#1. Spring 2013- MA 126H Calculus II-H with Dr. Daniel Silver
As a meteorology major, I need a ton of math. As an honors student, I need to courses with H suffixes, too. This class fulfilled both, and boy was it one of my favorites! I was lucky enough to have Dr. Silver for Calc 1, 2, and 3, but my Calc 2 class stood out in my mind for a few reasons. First, the class was small. I believe we only had twelve students in there. Second, the content was, to me, really interesting. Calculus II includes the study of integrals and their applications, sequences and series, and polar coordinates. All three of topics were, difficult, yet still awesome in their own way. The concepts I learned in Calculus II came back to help me tremendously in Differential Equations and multiple of my upper level meteorology courses. Dr. Silver was also, easily, one of the best teachers/professors I've ever had. He was smart, witty, and a fair grader, would wanted his students to succeed. Unfortunately, Dr. Silver will be retiring at the end of next semester, so I will be unable to have him again. :(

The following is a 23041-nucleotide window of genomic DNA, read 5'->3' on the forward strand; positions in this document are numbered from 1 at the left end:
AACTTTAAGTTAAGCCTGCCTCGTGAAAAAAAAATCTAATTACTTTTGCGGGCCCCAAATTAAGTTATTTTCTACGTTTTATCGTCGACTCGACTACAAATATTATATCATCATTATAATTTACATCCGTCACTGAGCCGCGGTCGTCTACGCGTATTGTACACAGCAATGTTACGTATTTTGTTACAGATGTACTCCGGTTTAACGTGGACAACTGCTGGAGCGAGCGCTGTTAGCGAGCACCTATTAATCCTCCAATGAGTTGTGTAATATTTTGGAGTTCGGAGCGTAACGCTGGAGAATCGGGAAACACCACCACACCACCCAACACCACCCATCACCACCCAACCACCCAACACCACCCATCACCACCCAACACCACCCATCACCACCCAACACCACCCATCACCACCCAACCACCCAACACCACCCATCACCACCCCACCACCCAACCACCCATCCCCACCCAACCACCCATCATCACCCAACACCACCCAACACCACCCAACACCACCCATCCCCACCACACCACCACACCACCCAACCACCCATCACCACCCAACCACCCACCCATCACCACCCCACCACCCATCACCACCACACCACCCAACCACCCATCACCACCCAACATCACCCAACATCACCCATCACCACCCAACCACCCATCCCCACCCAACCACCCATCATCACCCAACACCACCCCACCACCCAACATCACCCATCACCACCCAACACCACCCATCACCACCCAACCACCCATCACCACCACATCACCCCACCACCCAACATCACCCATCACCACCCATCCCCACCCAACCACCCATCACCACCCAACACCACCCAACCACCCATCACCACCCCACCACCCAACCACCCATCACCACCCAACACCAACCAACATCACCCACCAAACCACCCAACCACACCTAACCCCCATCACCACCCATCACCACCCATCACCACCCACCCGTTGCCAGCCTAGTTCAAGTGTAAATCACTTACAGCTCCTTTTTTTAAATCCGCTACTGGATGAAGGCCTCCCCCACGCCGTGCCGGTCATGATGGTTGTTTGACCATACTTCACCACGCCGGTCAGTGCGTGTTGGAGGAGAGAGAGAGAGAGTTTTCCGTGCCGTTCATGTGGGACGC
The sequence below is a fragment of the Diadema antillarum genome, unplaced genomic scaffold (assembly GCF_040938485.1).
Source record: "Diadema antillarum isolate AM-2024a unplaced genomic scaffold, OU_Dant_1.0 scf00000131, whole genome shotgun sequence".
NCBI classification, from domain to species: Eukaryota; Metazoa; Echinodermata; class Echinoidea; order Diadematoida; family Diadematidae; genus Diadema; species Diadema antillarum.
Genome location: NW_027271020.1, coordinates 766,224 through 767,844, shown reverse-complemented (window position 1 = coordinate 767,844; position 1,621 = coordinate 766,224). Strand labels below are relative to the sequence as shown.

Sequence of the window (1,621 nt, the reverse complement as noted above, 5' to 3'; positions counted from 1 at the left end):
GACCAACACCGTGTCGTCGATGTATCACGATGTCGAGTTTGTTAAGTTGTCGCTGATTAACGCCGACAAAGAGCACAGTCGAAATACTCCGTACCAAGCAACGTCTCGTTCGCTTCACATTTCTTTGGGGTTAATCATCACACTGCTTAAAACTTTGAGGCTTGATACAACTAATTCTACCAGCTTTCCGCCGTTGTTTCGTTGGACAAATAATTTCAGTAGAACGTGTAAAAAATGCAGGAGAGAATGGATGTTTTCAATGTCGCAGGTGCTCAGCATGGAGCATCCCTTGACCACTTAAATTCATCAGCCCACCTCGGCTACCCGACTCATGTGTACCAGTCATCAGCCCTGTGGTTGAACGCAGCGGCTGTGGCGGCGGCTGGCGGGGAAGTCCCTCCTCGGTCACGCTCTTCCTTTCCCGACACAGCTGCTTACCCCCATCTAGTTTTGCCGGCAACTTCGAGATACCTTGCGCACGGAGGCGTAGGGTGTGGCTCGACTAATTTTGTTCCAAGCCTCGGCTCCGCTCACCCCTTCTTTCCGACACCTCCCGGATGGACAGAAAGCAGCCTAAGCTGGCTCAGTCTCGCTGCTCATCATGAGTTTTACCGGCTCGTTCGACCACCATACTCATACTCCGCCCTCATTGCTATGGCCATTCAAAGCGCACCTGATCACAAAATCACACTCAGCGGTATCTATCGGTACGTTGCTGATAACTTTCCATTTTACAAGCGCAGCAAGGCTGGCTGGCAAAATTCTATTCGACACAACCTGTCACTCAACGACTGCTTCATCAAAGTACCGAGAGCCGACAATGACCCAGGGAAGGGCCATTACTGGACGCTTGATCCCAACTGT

#2. Fall 2013- MET 353 General Meteorology with Mr. Andrew Murray
This was my first three hundred level course here at USA, and was also probably the most rigorous of my sophomore year. This was the meaty meteorology course that covered a ton of topics such as basic meteorological instrumentation, development of highs and lows, precipitation processes, storm development, and a whole ton more! In this course, I not only learned concepts of meteorology, but even in my second course in the field, I learned to apply them through DiFax map, skew-t, and RAOB analysis, weather briefings, basic forecasting assignments, and case studies. This course made me really look forward to more upper level courses in meteorology and my future career in general.
#3. Fall 2014- MET 356 Physical Meteorology with Dr. Chad Shafer
Ha. Haha. Ha. No. This class is definitely not one of my favorites. In fact, I dread it. But, if there is one class where I feel like I'm going to walk out after the final, knowing that I learned something. The class is very, very difficult, likely the hardest 300 level course at USA. Think of a thermodynamics course on steroids and applied to the atmosphere. Yeah, doesn't it sound like fun! But, the class, while hard, is teaching me a lot. During exams, quizzes, and problem sets, I've had many "lightbulb" moments. Chad is also very easy going ,witty, and wants us to genuinely learn, not just regurgitate information.